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How to Develop a Medication Management Care Plan

How to Develop a Medication Management Care Plan

It’s well known and documented that medication adherence can mean the difference between a patient’s condition improving and a patient’s condition declining. So why is it so often difficult to get patients to manage and take their medications? That’s a million dollar question that obviously can’t be answered in a blog post. But what can be answered is how clinicians can collaborate with patients to develop a medication management care plan that moves the needle.

Here are five steps to creating a plan. 

1. Perform a drug inventory with the patient

This interactive conversation is best held in the physician’s office, after the patient is asked to bring all medications with them in a brown bag. It can be conducted by a trained, clinical staff person who is coached how to frame the conversation properly.

One by one, each prescription, over-the-counter medicine, vitamin, and herbal remedy is reviewed with the patient, with staff documenting on a card or a form the name, reason for taking, dosage, frequency, correct time to consume, and any special instructions. Throughout the process, staff look for remaining refill numbers and note whether a prescription requires a refill. When expired medications are identified, patients are encouraged to leave them with the staff for proper disposal.

The Agency for Healthcare Quality and Research (AHRQ) has a Medication Management Checklist and Procedure for clinic staff to use with patients. AHRQ suggests the conversation start with staff thanking the patient for bringing in their medicines and using the word medicine instead of medication. It’s more familiar.

2. Assess effectiveness, adherence, safety, and cost

A physician, mid-level provider, or RN leads this conversation after the inventory is complete. Responses from patients and family members may be wide-ranging and include reasons for not taking the medicine as well as honest discussions about paying for them. Clinicians must be non-confrontational in this dialogue, sensitive to the costs of pills they have prescribed, and sensitive to the issues that might keep the patient from refilling or taking their pills.

Motivational Interviewing (MI) is an effective set of techniques for these conversations. Read this overview from the American College of Clinical Pharmacy for details. It includes tips for implementing MI into patient conversations, too.

3. Discuss at-home medication organization

A colleague told me recently about having to assume the management of her mom’s medicines, when mom’s 96 year old boyfriend could no longer handle the task. She was surprised how complicated it was to stay on top of picking up the prescriptions and refilling the pill trays due to the sequencing required to refill four prescriptions, two vitamins, and baby aspirin.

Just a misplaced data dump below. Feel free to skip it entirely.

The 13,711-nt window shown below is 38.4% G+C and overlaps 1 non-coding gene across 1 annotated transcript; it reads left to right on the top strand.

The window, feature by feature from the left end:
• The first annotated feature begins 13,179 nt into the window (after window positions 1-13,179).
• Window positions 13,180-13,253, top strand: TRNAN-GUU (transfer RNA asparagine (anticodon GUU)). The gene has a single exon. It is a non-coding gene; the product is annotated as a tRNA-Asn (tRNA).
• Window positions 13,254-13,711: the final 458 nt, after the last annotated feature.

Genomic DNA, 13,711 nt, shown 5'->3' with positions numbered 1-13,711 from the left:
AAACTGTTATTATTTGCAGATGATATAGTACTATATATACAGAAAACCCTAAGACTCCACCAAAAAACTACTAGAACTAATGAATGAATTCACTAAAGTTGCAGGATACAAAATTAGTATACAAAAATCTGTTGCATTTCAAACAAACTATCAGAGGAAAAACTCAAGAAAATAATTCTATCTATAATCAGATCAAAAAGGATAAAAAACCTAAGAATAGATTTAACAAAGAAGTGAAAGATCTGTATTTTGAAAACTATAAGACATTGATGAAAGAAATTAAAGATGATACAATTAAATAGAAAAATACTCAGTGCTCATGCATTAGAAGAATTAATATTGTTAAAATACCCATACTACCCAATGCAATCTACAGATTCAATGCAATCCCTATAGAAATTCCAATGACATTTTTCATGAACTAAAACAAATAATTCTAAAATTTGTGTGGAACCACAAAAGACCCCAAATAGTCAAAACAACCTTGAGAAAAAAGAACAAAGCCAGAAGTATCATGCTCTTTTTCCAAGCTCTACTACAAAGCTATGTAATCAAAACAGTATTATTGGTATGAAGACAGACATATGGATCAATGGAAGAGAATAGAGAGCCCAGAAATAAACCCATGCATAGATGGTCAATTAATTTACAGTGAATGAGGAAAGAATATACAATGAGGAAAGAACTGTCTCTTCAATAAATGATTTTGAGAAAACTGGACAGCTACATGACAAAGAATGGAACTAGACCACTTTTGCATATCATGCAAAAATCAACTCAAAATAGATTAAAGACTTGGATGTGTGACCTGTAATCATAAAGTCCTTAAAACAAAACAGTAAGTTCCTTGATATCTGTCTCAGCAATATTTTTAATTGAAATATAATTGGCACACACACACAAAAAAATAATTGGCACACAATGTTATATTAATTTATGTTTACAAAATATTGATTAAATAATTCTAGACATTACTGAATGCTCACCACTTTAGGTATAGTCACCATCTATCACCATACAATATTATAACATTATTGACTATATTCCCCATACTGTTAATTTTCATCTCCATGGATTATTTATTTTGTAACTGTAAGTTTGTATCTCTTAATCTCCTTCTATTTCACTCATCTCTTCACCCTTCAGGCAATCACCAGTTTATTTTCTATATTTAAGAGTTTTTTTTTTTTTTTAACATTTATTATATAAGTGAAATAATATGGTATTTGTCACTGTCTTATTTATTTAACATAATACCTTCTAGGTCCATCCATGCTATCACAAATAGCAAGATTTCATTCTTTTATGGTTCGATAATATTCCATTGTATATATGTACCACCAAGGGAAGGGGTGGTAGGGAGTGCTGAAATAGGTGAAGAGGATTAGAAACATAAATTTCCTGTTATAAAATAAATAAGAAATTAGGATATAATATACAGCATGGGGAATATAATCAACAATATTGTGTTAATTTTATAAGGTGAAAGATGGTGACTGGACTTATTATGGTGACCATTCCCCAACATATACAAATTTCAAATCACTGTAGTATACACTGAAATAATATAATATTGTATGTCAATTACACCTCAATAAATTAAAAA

So imagine if the patient has limited dexterity, cognitive impairment, or mobility issues.

Talk with patients about creating effective strategies to stay organized. First, do they have pill trays at home? How many and which type? Daily, weekly, monthly? How do they remember which pill goes into which tray section? How do they manage the refill cadence when multiple medicines are involved? Who performs a ‘double check’ to make sure each day’s pills are correct?

Don’t leave even the simplest of tasks unaddressed. You may be surprised to learn, for example, that the patient isn’t even aware of where he or she can purchase a pill tray. Consider making a “Get Organized with Your Medication” sheet of ‘tips and tricks,’ based on what you learn from patients.

4. Help the patient create or refine the medication routine

Creating a routine can be the hardest step in the medication management care plan process if the patient’s medication regimen is complicated, requires multiple doses each day, or has special instructions such as “take with milk.” What if the patient doesn’t like milk? Or is a vegan? What then? Don’t assume the patient will figure out an alternative on their own.

Ask patients to think about days they forgot to take their pills, and analyze what was going on to make that happen. Did the patient fall asleep? Leave the house without taking the pills with them to the office? This discussion can help clinicians modify a medicine or the scheduled dosing to align with the patient’s lifestyle.

Encourage the use of automated reminder apps such as Medisafe, Mango Health, or Round Health, all of which provide an easy way for patients who love their mobile devices to remember to take their pills.

5. Encourage the use of individualized, multi-dose drug dispensing (MDD) 

This is the future of medication dispensing. Many pharmacies and other companies  dispense a MDD pack that includes all the patient’s daily medicines in tear strip bags or bubble packs, instead of in single prescription bottles. This negates the need for patients or caregivers to manually fill a pill box with multiple medicines.

MDD is simple and convenient and doesn’t cost patients anything extra. Patients supply their insurance information and the pharmacy prepares the individualized, daily packs of  prescribed and over-the-counter medicines (as long as the latter are prescribed by a physician). The pharmacy or company automatically bills the patient’s insurance with each refill. Patients can choose to pick up their pill pack or have it delivered, which is often free. CVS, Walgreen’s, and PillPack are three options.

Webinar: Improving Medication Safety and Adherence

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